There is a corollary to this phenomenon in the Application Delivery world. While in some scenarios, a software ADC will do the trick, there are benefits to hardware that mean if you have it, you’ll use the hardware much more frequently. This is true of far more than ADCs, but bear with me, I do work for an ADC vendor Winking smile. There are some things that can just be done more efficiently in hardware, and some things that are best left (normally due to complexity) to software. In the case of FPGAs, low-level operations that do a lot of repetitive actions are relatively easily implemented – even to the point of FPGA and/or programming tools for FPGAs coming with certain pre-built layouts at this point. As such, certain network processing that is latency-sensitive and can be done with little high-level logic are well suited to FPGA processing. When a packet can be processed in X micro-seconds in FPGA, or in X^3 milliseconds by the time it passes through the hardware, DMA transfer, firmware/network stack, and finally lands in software that can manipulate it, definitely go with the FPGA option if possible.

And that’s where a lot of the benefits of FPGAs in the enterprise are being seen. Of course you don’t want to have your own FPGA shop and have to maintain your own installation program to reap the benefits. But vendors have sets of hardware that are largely the same and are produced en-masse. It makes sense that they would make use of FPGAs, and they do. Get that packet off the wire, and if it meets certain criteria, turn it around and get it back on the wire with minor modifications.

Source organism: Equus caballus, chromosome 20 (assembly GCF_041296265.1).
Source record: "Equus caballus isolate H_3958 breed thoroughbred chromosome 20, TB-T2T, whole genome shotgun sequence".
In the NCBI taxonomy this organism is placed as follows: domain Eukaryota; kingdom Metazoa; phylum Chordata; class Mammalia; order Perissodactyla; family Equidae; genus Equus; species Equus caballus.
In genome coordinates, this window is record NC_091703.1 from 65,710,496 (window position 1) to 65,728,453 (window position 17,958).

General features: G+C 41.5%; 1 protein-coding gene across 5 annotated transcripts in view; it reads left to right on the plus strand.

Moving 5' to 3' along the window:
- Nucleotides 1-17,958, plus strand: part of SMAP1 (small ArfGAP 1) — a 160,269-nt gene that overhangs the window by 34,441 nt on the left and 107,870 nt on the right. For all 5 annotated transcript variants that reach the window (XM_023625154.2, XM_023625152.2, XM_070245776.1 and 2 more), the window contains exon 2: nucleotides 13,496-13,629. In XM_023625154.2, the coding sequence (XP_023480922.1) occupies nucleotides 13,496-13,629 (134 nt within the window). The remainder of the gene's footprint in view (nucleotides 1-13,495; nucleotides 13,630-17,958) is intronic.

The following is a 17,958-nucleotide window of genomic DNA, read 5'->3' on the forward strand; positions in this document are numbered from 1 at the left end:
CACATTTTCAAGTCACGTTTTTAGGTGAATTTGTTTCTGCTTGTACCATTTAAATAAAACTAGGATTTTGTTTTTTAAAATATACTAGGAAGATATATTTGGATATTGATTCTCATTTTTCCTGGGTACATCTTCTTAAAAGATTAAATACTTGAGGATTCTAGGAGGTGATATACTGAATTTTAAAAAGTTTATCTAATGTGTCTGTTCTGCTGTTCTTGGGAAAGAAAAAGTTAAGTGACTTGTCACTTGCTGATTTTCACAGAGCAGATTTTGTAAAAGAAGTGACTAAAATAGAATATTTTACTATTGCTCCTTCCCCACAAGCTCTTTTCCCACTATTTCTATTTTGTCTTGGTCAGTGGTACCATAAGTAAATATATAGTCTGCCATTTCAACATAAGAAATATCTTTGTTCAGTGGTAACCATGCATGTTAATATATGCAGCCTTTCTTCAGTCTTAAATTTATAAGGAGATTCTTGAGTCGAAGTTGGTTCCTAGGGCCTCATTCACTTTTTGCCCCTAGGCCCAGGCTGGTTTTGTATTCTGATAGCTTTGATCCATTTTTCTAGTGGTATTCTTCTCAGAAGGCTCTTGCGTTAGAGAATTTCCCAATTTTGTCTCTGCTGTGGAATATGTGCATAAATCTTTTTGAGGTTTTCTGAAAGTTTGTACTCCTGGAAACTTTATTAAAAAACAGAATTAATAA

But that’s not all. While it was a great step to be able to utilize FPGAs in this manner and not have to pay the huge up-front fees of getting an ASIC designed and a run of them completed, the use of FPGAs didn’t stop there – indeed, it is still growing and changing. The big area that has really grown the usage of ever-larger FPGAs is in software assistance. Much like BIOS provides discrete functionality that software can call to achieve a result, FPGAs can define functions with register interface that are called directly from software – not as a solution, but as an incremental piece of the solution. This enables an increase in the utilization of FPGAs and if the functions are chosen carefully, an improvement in the overall performance of the system the FPGAs are there to support. It is, essentially, offloading workload from software. When that offload is of computationally intensive operations, the result can be a huge performance improvement. Where a software solution might have a function call, hardware can just do register writes and reads, leaving the system resources less taxed. Of course if the operation requires a lot of data storage memory, it still will, which is why I mentioned “computationally expensive”.